Data encoding in the SharePoint Profile Service

I was goofing around with a PowerShell script that would compare all of the SharePoint Profile Properties for a single user profile with their mapped counterparts in AD. If you’ve used FIM and 2010 long enough, you just get to the point where you don’t trust it…at all…ever.

Sounds pretty simple right? Connect to the profile service, get the profile properties, fire up Get-ADUser and compare. Bang, done. Or maybe not…

I started noticing that for some fields, the compare was coming back $false, when it should have been $true. I figured there were control characters in the fields, either in AD or SharePoint so I stripped everything out I could think of, no luck. I counted the number of characters in each object property, they were the same. Hmmm…

Then I noticed that all of the failures had characters like “&” in them. So what, I mean, & is & right? Wrong. It would appear that when data is written to the SharePoint profile, it’s encoded in ASCII. When data is written into AD (or everything else), it’s UTF-8. So, since ‘&’ is different in ASCII than it is in UTF-8, the compare fails. Great, awesome, perfect. Thanks SharePoint builders…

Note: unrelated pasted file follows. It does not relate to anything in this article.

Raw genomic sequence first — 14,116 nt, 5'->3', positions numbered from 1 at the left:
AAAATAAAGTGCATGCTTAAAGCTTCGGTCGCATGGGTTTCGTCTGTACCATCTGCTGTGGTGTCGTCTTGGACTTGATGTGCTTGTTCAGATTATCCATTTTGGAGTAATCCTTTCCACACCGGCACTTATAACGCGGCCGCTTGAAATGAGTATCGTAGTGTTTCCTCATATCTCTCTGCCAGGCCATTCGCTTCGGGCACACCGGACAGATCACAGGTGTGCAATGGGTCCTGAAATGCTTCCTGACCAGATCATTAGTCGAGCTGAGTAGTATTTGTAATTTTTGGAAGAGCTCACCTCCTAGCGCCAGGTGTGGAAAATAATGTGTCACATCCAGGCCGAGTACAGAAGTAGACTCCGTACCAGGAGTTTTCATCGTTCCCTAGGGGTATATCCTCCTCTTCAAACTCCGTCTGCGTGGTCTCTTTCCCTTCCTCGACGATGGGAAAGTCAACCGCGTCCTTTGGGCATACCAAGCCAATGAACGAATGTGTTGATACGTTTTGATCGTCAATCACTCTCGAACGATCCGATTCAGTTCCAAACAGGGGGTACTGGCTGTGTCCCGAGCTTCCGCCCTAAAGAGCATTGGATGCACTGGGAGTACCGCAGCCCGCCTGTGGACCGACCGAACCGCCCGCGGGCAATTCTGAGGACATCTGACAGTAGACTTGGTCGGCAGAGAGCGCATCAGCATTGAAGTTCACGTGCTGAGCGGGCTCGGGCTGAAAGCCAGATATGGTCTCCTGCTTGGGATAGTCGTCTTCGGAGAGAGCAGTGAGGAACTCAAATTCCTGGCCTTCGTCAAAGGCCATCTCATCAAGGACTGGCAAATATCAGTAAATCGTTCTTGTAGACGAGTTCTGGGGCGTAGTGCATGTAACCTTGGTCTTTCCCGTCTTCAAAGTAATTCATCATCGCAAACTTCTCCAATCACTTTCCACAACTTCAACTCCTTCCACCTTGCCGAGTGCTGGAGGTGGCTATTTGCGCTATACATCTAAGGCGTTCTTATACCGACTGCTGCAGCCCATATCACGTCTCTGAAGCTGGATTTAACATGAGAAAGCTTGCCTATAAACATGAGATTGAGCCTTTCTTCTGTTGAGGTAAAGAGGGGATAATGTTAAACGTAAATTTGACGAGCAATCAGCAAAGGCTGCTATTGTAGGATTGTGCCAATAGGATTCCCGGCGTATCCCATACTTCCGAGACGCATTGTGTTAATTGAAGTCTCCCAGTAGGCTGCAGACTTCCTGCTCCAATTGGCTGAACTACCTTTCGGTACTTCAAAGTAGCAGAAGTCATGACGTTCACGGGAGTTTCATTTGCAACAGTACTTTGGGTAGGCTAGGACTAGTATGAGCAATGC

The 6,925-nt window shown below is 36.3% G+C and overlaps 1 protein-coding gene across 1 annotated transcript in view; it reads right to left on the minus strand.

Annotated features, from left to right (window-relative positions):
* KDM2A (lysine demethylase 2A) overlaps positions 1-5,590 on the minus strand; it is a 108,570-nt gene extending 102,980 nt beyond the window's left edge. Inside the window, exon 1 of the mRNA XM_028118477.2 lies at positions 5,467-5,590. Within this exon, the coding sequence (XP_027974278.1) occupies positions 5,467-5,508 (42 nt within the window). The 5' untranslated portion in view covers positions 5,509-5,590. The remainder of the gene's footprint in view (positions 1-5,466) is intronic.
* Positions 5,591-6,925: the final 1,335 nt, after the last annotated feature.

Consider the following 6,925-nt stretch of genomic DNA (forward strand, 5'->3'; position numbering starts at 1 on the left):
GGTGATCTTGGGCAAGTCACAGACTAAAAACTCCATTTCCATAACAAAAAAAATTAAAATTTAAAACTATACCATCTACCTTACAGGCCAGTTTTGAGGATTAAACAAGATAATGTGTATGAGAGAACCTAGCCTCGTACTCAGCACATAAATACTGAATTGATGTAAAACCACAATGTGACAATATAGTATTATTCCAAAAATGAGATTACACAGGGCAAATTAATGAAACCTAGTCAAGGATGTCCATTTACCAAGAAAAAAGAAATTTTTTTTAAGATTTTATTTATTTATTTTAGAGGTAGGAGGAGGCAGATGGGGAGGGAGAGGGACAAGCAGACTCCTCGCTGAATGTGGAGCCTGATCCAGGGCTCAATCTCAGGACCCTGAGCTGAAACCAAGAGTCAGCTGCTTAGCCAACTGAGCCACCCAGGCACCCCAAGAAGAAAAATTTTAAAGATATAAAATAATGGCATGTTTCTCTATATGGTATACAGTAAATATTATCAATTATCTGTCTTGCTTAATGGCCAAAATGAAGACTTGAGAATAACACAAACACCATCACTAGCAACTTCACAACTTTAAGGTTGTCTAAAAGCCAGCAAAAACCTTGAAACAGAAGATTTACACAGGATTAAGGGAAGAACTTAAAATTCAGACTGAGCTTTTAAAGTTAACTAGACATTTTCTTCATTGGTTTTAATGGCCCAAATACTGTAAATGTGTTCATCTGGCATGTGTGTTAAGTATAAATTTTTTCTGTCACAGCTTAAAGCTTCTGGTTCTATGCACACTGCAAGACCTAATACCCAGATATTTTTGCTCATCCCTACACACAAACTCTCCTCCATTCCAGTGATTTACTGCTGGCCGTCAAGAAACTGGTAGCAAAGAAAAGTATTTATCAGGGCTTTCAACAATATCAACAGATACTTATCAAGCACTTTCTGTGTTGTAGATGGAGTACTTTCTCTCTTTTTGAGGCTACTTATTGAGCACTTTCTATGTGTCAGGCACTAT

Fear not, there’s actually an easy way to fix this. Before you compare the SharePoint profile property with what’s in the AD property, just run the ‘ole “.Normalize(“FormKD”) method on the SharePoint property, that should take care of it. For example, the “Title” field in SharePoint (assuming $spProfile is an object that contains the user profile from SharePoint):

($spProfile[‘Title’].Value).Normalize(“FormKD”)

And you’re done…

Broken SP1 Language Packs

Many months ago, we battled an issue in RTM SharePoint 2013 where if you installed any additional language packs, and went to Central Admin, and tried to change the ULS Logging Levels for Search, the options would be presented to you in the last language pack you installed. Neat…well, kinda, unless the last language pack you installed was Thai, and you can’t read Thai.

We opened a case and went through the Support Mazes until we finally convinced someone at Microsoft that this was a bad thing, and not “working as designed” (oh those conversations were epic).

To our amazement, they fixed the issue in the October 2013 CU. Nice, done and done.

Now we install the SP1 patches for the language packs (after installing SP1), and guess what? You guessed!, the issue is back. So if you’ve installed SP1, and installed SP1 for any additional language packs you have, bop into Central Admin, click on Monitoring, then Configure Diagnostic Logging, the open up Search. Enjoy.

A side note, in our farms the last language pack we installed was German, and I’m not sure what “Fuzzynamenssuche” is, bit it’s hilarious…

I’ll post back when we make it through the support maze and figure out when/if this will be fixed…again.

SP1 Re-released

Microsoft has fixed the ugliness in the original SP1 patch for SharePoint 2013 and Office Web Apps 2013. I’m sure it’s fine now, download it, install and PSConfig the heck out of your farms.